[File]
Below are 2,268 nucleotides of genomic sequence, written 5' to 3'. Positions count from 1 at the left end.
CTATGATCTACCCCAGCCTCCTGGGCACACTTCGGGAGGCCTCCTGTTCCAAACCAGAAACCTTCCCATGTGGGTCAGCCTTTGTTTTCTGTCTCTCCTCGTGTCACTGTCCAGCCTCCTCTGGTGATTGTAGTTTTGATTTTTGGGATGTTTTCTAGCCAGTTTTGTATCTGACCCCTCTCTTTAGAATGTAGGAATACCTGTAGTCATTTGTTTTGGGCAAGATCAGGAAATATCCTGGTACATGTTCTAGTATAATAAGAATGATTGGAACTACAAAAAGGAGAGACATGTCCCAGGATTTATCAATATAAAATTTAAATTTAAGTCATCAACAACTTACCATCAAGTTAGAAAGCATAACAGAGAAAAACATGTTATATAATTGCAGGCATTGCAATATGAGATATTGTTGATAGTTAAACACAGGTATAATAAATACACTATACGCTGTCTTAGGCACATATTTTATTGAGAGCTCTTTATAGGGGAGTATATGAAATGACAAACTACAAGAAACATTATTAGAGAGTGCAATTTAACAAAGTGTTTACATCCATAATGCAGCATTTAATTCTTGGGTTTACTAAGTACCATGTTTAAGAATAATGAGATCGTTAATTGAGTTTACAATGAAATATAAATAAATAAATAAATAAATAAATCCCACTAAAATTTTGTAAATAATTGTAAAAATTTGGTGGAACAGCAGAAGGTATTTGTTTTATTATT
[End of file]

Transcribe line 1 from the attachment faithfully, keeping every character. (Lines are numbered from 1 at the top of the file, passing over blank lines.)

Below are 2,268 nucleotides of genomic sequence, written 5' to 3'. Positions count from 1 at the left end.